Finally, the question about energy for transport is a big one (I am the director of our Uni's alternative fuels lab), because if an oil is good for fuel, it's also usually good for human consumption, and many, many people suffer from calorie and fat deprivation (not me). You've got bad logic here; somehow just because China and India are becoming energy consumers closing in our rate, you seem to suggest that we're screwed, so screw it (as John says). It doesn't have to be that way. Why should we tolerate wasteful practices *anywhere*--whether it's on your home turf, mine, or in Asia?

December 05, 2006 7:51 pm  
Blogger JamesO said...

Possibly a bit foolish me wading onto your turf, Lisa, but I welcome your comments. I don't really mean to say 'we're screwed anyway, so screw it,' and my whirlwind ride around the politics of the developed and developing worlds is short on detail, I know. But my central point is that we are focussing so hard on policies to stop the juggernaut. Yes, we need to cut our energy consumption, but we also need to accept that anything we do in that direction will be too little and too late - that's cynical I know, but also I think realistic. So would not a better use of resources be to try and develop coping strategies?

It was road-pricing - currently hot in the press over here - that started my thinking on this rant, and perhaps it's a subject for another post some other time. But our beloved politicians are touting it as a solution to congestion and carbon emission, whereas in truth it can be used as one or the other at any one time - you either price people out of their cars entirely, or you make the road network so efficient it has room for even more. This sort of political doublethink is what makes me feel so hopeless about the chances of halting, let alone reversing global warming.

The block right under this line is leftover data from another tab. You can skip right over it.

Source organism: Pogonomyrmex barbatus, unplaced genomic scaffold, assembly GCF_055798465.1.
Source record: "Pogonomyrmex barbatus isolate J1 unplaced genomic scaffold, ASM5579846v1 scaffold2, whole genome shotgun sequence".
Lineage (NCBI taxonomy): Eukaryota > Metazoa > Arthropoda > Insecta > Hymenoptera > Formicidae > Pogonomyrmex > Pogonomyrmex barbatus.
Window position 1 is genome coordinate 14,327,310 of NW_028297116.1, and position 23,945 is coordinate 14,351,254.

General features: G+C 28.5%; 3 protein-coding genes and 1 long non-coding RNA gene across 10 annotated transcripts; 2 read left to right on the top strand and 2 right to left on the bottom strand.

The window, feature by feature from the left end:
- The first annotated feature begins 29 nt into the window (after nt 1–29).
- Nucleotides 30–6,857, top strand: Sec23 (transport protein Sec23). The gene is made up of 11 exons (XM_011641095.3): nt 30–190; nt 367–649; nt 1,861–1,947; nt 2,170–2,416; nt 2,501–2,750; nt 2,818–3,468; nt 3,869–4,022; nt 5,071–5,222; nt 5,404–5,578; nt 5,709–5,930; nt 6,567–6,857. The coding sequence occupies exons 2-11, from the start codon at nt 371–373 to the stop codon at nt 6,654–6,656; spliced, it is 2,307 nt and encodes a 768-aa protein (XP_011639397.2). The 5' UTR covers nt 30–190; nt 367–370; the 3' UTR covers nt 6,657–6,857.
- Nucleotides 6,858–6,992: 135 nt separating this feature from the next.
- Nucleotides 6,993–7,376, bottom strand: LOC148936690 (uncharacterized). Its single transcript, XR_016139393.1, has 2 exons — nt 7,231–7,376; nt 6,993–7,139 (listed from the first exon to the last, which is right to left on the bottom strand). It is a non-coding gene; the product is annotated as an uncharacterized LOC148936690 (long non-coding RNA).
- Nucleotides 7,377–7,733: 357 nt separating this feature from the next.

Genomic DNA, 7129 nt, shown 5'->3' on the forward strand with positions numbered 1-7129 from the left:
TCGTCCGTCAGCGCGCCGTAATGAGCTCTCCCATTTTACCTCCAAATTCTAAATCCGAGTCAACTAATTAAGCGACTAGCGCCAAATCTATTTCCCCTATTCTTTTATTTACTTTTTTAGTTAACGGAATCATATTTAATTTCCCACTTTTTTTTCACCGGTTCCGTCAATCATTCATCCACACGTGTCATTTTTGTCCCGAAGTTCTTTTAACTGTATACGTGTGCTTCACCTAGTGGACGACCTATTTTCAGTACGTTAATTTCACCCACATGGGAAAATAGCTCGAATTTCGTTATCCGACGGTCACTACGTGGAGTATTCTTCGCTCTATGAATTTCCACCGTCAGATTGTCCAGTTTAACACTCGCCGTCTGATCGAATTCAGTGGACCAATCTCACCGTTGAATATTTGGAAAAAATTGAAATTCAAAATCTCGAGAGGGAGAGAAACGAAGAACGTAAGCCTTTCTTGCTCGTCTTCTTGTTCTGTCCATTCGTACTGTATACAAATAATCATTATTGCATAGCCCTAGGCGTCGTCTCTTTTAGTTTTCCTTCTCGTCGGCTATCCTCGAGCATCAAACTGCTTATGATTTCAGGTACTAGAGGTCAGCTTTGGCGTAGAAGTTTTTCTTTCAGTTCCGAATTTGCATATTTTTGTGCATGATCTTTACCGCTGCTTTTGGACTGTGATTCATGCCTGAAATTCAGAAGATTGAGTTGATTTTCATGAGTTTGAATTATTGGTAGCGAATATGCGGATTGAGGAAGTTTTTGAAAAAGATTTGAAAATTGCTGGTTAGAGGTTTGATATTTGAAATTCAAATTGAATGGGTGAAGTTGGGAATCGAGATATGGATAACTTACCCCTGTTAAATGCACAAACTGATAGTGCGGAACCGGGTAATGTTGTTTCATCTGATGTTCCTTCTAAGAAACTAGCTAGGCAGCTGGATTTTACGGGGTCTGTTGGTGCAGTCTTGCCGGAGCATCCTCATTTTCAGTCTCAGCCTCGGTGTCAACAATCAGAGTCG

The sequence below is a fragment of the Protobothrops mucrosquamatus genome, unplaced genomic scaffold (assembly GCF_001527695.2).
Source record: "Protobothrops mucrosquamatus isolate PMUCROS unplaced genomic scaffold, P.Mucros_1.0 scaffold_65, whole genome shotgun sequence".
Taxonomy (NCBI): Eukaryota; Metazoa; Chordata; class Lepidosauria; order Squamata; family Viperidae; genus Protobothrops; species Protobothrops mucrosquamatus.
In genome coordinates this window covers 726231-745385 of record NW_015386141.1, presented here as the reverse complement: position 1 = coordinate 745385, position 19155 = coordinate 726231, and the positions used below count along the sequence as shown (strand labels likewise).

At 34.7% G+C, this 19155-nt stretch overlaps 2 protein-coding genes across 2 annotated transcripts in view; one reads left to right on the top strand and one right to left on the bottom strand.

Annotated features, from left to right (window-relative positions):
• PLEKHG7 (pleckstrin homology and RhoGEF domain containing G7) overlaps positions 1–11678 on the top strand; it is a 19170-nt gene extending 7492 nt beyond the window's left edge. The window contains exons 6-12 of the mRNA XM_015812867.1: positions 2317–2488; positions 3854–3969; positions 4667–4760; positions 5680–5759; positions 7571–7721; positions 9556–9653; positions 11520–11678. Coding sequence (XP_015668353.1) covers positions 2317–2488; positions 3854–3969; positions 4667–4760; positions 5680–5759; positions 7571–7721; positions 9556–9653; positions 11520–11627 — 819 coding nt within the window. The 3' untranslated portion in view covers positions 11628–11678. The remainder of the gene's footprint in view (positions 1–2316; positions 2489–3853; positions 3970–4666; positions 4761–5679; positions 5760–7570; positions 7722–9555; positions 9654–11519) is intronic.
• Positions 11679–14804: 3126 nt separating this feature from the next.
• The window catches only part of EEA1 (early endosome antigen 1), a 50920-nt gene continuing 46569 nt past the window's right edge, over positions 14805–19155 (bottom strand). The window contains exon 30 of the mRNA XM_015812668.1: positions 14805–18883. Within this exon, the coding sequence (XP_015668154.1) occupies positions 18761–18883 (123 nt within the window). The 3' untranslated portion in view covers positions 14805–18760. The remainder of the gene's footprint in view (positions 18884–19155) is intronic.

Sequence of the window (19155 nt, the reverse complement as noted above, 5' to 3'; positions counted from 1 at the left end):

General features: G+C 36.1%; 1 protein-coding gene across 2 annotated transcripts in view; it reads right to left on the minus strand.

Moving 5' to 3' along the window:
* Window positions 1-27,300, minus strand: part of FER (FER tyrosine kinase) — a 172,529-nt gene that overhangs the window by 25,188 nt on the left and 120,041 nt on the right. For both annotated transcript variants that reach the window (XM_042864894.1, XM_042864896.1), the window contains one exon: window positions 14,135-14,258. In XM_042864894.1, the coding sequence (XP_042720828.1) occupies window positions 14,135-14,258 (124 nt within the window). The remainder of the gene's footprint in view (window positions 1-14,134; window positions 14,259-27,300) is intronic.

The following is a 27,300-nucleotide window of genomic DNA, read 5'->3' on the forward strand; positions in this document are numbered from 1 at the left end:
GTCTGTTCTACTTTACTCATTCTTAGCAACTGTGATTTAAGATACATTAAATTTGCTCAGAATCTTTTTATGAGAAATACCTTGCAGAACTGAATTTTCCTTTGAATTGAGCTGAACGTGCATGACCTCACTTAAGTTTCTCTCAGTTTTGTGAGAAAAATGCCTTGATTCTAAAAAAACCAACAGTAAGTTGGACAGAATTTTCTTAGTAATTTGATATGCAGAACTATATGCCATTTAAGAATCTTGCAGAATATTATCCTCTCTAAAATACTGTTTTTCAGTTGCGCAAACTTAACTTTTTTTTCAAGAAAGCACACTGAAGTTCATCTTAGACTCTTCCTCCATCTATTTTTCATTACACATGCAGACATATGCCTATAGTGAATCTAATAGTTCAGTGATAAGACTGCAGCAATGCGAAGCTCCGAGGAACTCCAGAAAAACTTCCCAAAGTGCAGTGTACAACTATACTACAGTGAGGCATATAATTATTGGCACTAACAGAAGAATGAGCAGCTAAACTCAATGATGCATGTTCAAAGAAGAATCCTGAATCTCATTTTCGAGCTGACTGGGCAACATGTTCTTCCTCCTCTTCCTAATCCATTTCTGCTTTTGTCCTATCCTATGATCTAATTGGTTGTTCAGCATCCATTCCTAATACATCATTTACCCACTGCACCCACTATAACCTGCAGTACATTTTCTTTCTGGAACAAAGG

December 05, 2006 8:06 pm  
Blogger Dr. Lisa said...

Ok, to get the long version of this, you can download a podcast I am planning to do of one of my classes, but the politicians are not necessarily wrong on this or engaging in doublethink, unless the engineers and the economists are, too.

The goal for congestion charging (which is different from London's cordon toll in practice) is to keep traffic in free-flowing conditions.

As a result, you can in theory increase throughput on the roadway--which is why some groups disapprove: "let the driving bastards sit in their own clusterfuck," say they.

You also *might* decrease emissions with pricing, because cars idling in congestion are perhaps adding more emissions than the free-flow traffic in a tolled scenario. I'm not as convinced of this one as I might be, but it's not so far outside the models of traffic emissions that the idea is worthy of a horselaugh. I think a lot depends on vehicle mix here.

In some cities, it's estimated that 20 percent of the traffic causes about 60 percent of the smog-formers and commensurate amounts of other emissions. So another way to deal with emissions is at vehicle registration time. (Note energy consumption and emissions are related but not necessarily in a linear way.)

You should feel free to wander all over the turf, JamesO. Because I work in this field, I care about it, and I want other people to care, too. Smart people disagree about all of these things because they are complicated.

December 06, 2006 2:50 am  
Blogger Vincent said...

I get the Integrity Research Institute's 'Future Energy eNews' newsletter (see http://users.erols.com/iri/) and it includes articles drawn from journals, newspapers and websites about progress in the energy field, everything from off-shore wind farms to cold fusion to how studying sea sponges can suggest 'new ways to build complex semiconductor devices for cheaper, more efficient solar cells'. If nothing else, it's evidence that a huge amount of work is being done across the world to try and address these issues.

December 06, 2006 10:16 am  
Blogger JamesO said...